The exhibit, “Alexandre Dumas’s Afro: Blackness Caricatured, Erased, and Back Again,” at Berkeley Art Museum and Pacific Film Archive, or BAMPFA, grapples with the issue of identity and the mixed race experience through the historical depiction of Alexandre Dumas and his family.
Best known for influential French literature, Dumas’ Black racial heritage was suppressed for more than 200 years. BAMPFA’s exhibit explored the Dumas’ history, as all the men of the family were of mixed race and married and bore children with French women.
“Alexandre Dumas’s Afro” was filled with an assortment of photographs, caricatures, cartoons and newspaper clippings that manifested the reflections of race in regards to Dumas.
From the personal collection of UC Berkeley professor of art Darcy Grimaldo Grigsby, the gallery’s assortment of artifacts “pose complicated questions about caricature’s exaggerations, racial typologies, individualization, portraiture, and the rights to one’s image,” according to a description at the exhibit.
BAMPFA employee Laila Karkori noted the abundance of self portraits make the exhibit stand out and add an interesting element to visualize Dumas.
Museumgoer Luc Barrera, a multimedia graphic designer traveling from Paris, reflected a similar sentiment. When he happened upon the exhibit, Barrera was infatuated with how BAMPFA depicted Dumas and the French.
These depictions of Dumas as a Black man were central to the gallery — although some were derogatory in intent, others served as testament to the author’s appearance.
“It’s not very well known in France that (Dumas) was mixed,” Barrera reflected at the museum. “It’s interesting to see the vision in the past compared to the present, like in the colors of the magazines.”
BAMPFA also particularly draws attention to the origins of the author’s last name.
“Like his father, Dumas pére chose to bear the surname of General Dumas’s slave mother rather than the white aristocratic planter who owned her,” BAMPFA’s exhibition description read. “Yet his Blackness has come in and out of view, sometimes attacked, sometimes erased, and sometimes celebrated.”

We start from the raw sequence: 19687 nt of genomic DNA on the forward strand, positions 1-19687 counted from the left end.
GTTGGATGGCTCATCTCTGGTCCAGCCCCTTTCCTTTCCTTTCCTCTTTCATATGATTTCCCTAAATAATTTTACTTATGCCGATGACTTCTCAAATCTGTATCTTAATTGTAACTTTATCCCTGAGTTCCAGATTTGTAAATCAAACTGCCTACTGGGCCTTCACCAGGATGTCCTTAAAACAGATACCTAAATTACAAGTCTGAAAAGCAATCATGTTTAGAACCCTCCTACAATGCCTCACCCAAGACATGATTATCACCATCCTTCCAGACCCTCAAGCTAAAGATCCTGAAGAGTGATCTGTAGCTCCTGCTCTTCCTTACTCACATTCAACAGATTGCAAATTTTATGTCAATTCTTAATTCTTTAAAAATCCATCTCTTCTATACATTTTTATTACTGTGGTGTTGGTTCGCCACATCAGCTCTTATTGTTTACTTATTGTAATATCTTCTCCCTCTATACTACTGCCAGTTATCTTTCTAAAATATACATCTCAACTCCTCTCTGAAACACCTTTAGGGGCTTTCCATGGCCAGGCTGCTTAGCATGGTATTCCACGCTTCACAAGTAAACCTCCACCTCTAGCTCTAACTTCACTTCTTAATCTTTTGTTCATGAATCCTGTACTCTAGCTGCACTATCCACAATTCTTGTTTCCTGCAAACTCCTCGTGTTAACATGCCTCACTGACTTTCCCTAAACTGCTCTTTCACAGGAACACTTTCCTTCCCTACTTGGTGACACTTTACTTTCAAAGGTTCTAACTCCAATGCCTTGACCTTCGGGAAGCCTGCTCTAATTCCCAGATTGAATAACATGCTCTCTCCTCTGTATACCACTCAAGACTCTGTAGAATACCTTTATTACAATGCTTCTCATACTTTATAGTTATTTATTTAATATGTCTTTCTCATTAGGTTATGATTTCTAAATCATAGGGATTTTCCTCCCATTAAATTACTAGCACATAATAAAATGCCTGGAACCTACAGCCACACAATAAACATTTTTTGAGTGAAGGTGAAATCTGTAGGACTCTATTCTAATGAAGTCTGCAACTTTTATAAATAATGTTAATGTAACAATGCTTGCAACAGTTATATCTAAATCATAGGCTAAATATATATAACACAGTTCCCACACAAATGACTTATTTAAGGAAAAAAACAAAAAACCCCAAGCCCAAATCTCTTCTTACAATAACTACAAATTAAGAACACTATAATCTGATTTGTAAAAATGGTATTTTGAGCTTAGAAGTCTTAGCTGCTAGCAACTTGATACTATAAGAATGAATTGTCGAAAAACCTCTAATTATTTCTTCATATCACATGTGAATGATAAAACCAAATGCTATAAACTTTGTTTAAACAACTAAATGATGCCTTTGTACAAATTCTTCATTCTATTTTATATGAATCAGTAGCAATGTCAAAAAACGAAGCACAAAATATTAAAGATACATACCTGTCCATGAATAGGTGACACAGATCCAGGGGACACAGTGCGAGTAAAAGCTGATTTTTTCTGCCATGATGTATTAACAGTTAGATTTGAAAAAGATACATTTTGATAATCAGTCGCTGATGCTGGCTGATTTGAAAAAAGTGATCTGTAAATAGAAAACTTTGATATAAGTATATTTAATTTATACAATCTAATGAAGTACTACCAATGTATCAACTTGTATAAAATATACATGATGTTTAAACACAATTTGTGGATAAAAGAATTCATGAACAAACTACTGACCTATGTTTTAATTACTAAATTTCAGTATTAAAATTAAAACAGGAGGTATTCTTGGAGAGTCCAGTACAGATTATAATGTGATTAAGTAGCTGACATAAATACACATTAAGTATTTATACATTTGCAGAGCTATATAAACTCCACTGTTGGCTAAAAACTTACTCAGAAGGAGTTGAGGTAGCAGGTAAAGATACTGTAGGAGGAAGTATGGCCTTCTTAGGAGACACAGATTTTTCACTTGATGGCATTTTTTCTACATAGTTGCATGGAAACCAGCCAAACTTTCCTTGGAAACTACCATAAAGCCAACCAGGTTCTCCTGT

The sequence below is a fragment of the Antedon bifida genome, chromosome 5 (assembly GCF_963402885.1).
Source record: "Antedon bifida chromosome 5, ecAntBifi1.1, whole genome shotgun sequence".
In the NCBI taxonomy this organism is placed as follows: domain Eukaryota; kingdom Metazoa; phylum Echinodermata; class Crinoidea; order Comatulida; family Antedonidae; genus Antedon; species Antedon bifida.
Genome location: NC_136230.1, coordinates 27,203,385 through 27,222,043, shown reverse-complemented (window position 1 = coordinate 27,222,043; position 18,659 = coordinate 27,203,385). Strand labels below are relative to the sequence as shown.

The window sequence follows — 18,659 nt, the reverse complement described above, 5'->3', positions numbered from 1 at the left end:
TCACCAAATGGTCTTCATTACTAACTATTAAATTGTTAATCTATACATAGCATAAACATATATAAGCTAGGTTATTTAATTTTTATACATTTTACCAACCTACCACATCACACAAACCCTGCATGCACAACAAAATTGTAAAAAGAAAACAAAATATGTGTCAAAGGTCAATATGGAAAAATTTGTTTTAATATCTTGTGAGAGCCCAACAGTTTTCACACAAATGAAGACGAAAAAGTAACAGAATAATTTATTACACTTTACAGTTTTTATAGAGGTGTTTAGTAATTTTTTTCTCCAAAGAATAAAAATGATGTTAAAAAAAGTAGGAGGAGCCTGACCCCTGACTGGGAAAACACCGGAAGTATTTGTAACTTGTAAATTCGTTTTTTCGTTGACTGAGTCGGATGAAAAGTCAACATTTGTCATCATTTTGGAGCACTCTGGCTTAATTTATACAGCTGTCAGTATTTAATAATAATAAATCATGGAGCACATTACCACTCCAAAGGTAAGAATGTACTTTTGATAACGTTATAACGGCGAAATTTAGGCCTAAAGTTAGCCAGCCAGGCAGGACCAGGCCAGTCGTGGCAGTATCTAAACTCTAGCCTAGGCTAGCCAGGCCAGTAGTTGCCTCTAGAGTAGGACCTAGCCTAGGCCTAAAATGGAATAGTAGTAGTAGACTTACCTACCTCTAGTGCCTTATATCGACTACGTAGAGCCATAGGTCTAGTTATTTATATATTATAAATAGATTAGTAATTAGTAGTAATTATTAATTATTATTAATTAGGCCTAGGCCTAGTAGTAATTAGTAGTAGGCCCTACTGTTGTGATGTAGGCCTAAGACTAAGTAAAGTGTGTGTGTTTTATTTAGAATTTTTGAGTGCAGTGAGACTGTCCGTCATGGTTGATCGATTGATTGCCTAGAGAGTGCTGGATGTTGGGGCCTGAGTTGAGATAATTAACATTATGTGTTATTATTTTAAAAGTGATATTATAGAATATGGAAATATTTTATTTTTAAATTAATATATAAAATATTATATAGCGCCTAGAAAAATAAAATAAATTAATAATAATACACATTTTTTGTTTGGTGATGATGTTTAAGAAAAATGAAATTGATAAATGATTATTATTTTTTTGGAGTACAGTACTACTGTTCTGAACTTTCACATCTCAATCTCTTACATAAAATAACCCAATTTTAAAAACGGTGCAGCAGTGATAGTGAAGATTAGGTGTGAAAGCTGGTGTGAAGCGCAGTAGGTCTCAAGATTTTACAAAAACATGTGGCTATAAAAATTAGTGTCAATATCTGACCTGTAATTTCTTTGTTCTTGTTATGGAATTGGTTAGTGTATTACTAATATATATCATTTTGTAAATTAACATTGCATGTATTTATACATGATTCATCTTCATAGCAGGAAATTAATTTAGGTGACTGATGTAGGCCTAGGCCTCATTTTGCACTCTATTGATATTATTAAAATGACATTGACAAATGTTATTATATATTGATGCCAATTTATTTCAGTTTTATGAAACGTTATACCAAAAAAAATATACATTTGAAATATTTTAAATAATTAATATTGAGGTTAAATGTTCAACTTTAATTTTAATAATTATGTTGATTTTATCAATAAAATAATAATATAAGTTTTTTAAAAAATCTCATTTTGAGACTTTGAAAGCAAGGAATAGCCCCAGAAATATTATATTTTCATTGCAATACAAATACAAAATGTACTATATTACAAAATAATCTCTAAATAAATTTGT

The exhibit also featured rare portraits of Dumas with Adah Isaacs Menken — well known, but equally racially ambiguous. The most well-paid actress of her time, Menken was the muse of many revolutionary nineteenth-century writers, including Walt Whitman and Charles Dickens.
BAMPFA quoted Black scholar Daphne Brooks in her speculation about Menken’s ancestry, as the actress “assumed a half dozen pseudonyms throughout her life (and) identified five different men as her father.”
“Blackness Caricatured, Erased, and Back Again” juxtaposed the world’s love for Dumas’ words with the media’s prejudiced hyperfixation on the author’s mixed race.
While Dumas became a civil rights icon, as portrayed by the “Golden Legacy” comics that spotlighted successful Black artists, the words of one of his critics, Eugène de Mirecourt, encapsulated how so many viewed the writer.
“Scratch the surface of M. Dumas and you will find the savage,” de Mirecourt wrote, as displayed at the exhibit. “He holds together the nègre and the marquis.”
As part of the Cal Conversations series, BAMPFA developed this exhibit in collaboration with both UC Berkeley students and faculty for the program’s sixth annual exhibition. “Alexandre Dumas’s Afro” will be open through July 30 to the general public.